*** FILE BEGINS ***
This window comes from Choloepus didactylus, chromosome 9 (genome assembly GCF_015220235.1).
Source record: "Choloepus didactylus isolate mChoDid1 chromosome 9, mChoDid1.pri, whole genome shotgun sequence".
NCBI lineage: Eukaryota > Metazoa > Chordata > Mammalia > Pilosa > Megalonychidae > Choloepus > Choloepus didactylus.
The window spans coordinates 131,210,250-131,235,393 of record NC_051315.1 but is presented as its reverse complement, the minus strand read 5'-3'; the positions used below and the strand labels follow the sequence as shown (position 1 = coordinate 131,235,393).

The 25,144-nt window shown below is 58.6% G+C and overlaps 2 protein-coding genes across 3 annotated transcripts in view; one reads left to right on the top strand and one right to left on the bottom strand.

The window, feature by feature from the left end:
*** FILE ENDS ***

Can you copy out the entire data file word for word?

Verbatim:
This window comes from Choloepus didactylus, chromosome 9 (genome assembly GCF_015220235.1).
Source record: "Choloepus didactylus isolate mChoDid1 chromosome 9, mChoDid1.pri, whole genome shotgun sequence".
NCBI lineage: Eukaryota > Metazoa > Chordata > Mammalia > Pilosa > Megalonychidae > Choloepus > Choloepus didactylus.
The window spans coordinates 131,210,250-131,235,393 of record NC_051315.1 but is presented as its reverse complement, the minus strand read 5'-3'; the positions used below and the strand labels follow the sequence as shown (position 1 = coordinate 131,235,393).

The 25,144-nt window shown below is 58.6% G+C and overlaps 2 protein-coding genes across 3 annotated transcripts in view; one reads left to right on the top strand and one right to left on the bottom strand.

The window, feature by feature from the left end: